Why You Should (And Shouldn’t) Be Excited About A Folding iPhone

Why You Should (And Shouldn’t) Be Excited About A Folding iPhone

LG, Samsung and even Lenovo have been trying to make gadgets with foldable screens a thing for a while now. But after one tiny rumour said Apple could be working on one too, suddenly everybody is worked up in a frenzy? Please.

Photo: Alex Cranz (Gizmodo)

According to CNBC, the only info people are working off of is one quote from BoA analyst Wamsi Mohan, who said, “Our checks also suggest that Apple is working with suppliers on a foldable phone (that potentially could double up as a tablet) for launch in 2020.”

Ignoring that release date for a second, here’s another newsflash: Of course Apple is. Smartphone companies have pretty much already hit the limit on how much they can reduce bezels, with even mid-range phones such as the Asus Zenfone 5 offering a 90 per cent screen-to-body ratio (and that’s before you mention even wilder devices such as the Vivo Apex).

Why You Should (And Shouldn’t) Be Excited About A Folding iPhoneHow cool is this? (Gif: YouTube)

How cool is this? GIF: YouTube

That means companies such as Apple and Samsung need to already be thinking about how phone displays can be enhanced next, which is precisely where the idea of foldable screens comes in. On a device with a folding screen, you could have a normal looking phone when you’re walking around town and just need to peek at a text or directions. But then, when you have some time to kill while sitting on a bus or train, just a few simple movements and BAM, you have a bigger display for streaming Netflix, YouTube or whatever.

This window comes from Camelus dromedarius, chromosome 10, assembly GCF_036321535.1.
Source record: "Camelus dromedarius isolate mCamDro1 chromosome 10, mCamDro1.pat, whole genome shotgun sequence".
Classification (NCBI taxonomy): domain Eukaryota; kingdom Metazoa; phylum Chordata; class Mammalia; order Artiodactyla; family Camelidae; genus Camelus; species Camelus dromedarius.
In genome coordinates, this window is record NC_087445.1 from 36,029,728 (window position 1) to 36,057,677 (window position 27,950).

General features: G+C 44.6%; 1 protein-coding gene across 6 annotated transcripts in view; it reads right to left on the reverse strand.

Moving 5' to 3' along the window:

Sounds great right? Sure, but the problem is making it work in a way that will stand up to the rigours of everyday life. Previously, Samsung has said it was planning to release an actual, folding phone this year, in 2018. That is, until Samsung realised the task might be more difficult than it anticipated, which I should remind you is a sentiment coming from the current undisputed leader in mobile display technology.

Consider other display innovations such as curved screens, which first debuted on the 2013 S7 Edge in 2016 that the tech was good enough for people to really care about it.

Now, let’s return to that supposed 2020 release date – it suddenly doesn’t seem so far away, does it? Apple has never really been the company to unveil world-first, brand new tech on its phones. Aside from the 3D laser sensors required for FaceID, Apple usually bides its time, waiting and refining before introducing features such as touchscreens, fingerprint sensors, useful water-resistance or OLED displays. To expect a foldable phone from Apple in 2020 when not a single commercial device has featured one yet isn’t just bold, it’s borderline foolish.

In fact, the most interesting recent tidbit about future Apple display tech isn’t this. It’s the company’s rumoured secret display development facility, which is said to be working on new microLED screens – stuff we could see before a foldable iPhone hits the market.

So in summary: Yes, folding screens are cool and I can’t wait for them to be real. But it’s still way too early to get the hype train started, especially when the news is coming from a financial analyst who presumably only cares how that tech will affect Apple’s stock performance.